A week ago I led a workshop about mental management, specifically for AKC Nationals, but truly for anyone who competes in this sport. It felt sort of strange, speaking with experience and authority on a topic that I’ve spent the last several years coming to terms with and learning myself. My nerves were high the morning of as I went over my notes and wrote up some small posters highlighting pieces of advice. I started to question my discussion topics and my ability to lead them knowledgeably and confidently. I spoke aloud to myself in the car on the ride up, attempting to compile my thoughts into a more complete and rational cadence. And then, as agility instruction usually happens, it just came naturally.
Our conversation was fluid and easy. We began the afternoon in a circle and once we started speaking it felt as though could have gone on for ages. I was close to gushing about this process and how it quite literally has changed my life. We discussed routines and the importance of practicing them at every opportunity, from weekly training to Worlds. We talked about kindness and patience and persistence and toughness and yes, setting goals. Everyone has a goal list, right? Apparently not. Funny how it coincided with a week when lists and goals were discussed outside of agility, too and I realized that not everyone loves checklists and not everyone has thought too much about an ultimate goal. I’m not convinced we all need a formal list– we certainly don’t all need to excitedly draft one up every year in January, comparing it to the previous year’s, checking things off with stupid satisfaction. (Certainly not, who would?) But maybe we need a reminder of what we’re working for now and again. It seems easy to get caught in the mindset of this-is-what-we-do without wondering why. I believe that’s a fundamental step in mental management, this mindfulness, this awareness. Goal-setting for me can be in the smallest of steps, in the successes of minutes in a day, not just what’s to come years down the line because of it. I’ve been on that journey for some time now, learning a lot of these lessons on my own, with a lot of help from others, and most assuredly through the words on this space. Nothing I’ve discovered in this process is a novel revelation, surely, but it felt like during the time. How to get that across in a four hour workshop? It didn’t seem possible, especially when mixed with the course challenges we expect to see at NAC, handling choices, and long discussions about paths and footwork.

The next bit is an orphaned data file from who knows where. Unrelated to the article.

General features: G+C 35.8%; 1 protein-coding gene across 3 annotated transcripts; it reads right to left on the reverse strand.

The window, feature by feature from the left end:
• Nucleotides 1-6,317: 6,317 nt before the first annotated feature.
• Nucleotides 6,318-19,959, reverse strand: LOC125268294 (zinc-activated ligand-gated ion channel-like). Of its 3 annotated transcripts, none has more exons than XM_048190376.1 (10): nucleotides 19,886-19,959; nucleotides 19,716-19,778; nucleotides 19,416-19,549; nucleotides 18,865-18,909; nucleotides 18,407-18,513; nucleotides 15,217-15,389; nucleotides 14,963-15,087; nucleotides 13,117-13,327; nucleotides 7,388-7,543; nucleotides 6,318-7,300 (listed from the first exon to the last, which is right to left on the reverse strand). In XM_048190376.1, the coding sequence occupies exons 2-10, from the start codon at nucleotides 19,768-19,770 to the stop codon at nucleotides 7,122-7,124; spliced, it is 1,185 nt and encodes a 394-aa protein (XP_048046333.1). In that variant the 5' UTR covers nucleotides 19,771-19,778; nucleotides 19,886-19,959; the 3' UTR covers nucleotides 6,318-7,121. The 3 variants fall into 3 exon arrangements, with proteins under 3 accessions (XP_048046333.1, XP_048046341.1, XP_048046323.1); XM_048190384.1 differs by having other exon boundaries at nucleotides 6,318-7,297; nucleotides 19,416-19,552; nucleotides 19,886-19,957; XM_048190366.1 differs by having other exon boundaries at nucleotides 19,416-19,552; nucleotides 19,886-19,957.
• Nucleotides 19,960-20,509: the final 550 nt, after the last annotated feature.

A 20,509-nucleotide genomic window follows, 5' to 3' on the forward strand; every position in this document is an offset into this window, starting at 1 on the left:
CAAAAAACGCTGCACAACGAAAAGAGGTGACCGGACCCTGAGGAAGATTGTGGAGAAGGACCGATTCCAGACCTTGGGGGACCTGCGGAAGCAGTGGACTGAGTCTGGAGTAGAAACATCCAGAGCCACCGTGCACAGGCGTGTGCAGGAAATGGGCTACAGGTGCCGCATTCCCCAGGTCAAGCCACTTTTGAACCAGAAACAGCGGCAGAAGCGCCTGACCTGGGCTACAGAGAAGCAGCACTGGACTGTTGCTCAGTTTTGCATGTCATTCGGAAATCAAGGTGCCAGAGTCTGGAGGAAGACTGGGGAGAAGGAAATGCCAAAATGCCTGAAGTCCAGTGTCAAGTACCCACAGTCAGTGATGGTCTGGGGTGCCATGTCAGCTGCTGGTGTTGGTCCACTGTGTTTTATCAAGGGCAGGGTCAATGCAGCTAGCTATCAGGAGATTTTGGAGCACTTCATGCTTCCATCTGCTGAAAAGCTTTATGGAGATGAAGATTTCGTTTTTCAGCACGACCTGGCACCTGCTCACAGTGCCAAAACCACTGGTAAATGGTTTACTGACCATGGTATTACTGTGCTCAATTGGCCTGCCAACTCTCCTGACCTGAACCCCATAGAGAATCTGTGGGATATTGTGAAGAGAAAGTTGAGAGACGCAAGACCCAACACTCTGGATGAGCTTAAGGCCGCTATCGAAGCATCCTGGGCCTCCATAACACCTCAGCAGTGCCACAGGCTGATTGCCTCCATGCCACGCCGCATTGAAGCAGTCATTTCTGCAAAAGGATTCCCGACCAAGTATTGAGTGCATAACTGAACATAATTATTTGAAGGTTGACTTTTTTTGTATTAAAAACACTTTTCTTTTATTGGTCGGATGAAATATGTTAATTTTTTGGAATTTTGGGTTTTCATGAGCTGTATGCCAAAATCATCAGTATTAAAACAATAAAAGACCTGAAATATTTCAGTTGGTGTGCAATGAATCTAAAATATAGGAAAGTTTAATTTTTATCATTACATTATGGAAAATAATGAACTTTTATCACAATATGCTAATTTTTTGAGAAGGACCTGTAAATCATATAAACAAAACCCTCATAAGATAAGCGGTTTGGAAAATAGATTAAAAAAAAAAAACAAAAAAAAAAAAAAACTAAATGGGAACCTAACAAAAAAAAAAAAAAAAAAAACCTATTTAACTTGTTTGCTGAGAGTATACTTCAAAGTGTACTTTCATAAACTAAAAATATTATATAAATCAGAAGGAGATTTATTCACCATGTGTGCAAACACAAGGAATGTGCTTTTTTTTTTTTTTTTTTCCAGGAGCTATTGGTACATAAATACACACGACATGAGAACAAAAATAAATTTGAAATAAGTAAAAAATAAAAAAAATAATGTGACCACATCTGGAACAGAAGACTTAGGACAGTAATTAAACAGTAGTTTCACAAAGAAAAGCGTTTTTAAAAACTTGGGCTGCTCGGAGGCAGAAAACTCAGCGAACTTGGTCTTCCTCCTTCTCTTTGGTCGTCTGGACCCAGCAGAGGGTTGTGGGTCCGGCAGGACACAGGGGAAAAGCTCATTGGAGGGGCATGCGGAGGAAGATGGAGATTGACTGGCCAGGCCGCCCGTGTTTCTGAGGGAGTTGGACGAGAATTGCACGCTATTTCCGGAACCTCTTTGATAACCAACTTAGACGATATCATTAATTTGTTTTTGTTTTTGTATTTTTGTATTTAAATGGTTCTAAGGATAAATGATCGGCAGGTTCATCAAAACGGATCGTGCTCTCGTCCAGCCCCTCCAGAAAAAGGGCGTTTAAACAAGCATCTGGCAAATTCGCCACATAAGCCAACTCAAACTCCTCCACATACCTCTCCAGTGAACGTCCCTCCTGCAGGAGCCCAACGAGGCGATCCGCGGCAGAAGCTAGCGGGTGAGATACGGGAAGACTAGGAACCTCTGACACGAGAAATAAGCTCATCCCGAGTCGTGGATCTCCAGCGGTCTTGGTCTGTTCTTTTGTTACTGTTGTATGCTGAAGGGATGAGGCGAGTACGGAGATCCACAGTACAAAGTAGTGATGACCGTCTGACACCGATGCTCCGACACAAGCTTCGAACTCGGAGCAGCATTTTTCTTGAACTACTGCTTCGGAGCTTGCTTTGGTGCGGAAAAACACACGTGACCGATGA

Still, we tried.
It was easy to get pulled into the current in the room, to be sucked in by the aspirations of others. I felt the dull ache of my own dream start to wash back over me, a scary prospect at first, but a good one. I’ve been resistant to that feeling so far this year. Too afraid to lean into it, to feel it fully again. Afraid that I’d rush my dog back too soon and disappoint not only myself (and him), but also every person who has so kindly supported and encouraged us as a team. It was a hard balance to strike– ultimately finding a middle ground between my potentially over-the-top worry with the external pressure of pushing forward. In this time I’ve been bombarded with opinions about moving too slowly without enough time to prep for the competition that looms just days away. I’ve been stuck on the couch many weekends at home watching others train and compete, comparing myself to them, comparing Bolt to other dogs, comparing Bolt to who he was 6 months ago– a year ago. I’ve dizzied myself up into excitement and then checked it back down. For a long time I convinced myself that we wouldn’t be heading towards Perry in the first place. It was a mechanism for protection, that mentality. Yet here we are. There aren’t any result-based expectations for this year—though I don’t think it’s possible to ever make assumptions on the outcome of any year—but there are a lot of fierce hopes. And still a lot of dreams.
It’s the goal I wanted everyone heading to Nationals this weekend to feel– the pure exhilaration of just being present in the event. To breathe and smile before every round. To be brave enough to trust our choices and our dogs. To run with intention and soul. More than anything though, to do it all in joy. Unobstructed by the past, by worries or doubts– undeterred, unfettered joy. Because ultimately, that should always be the goal.
Courage, dear heart. We’re here.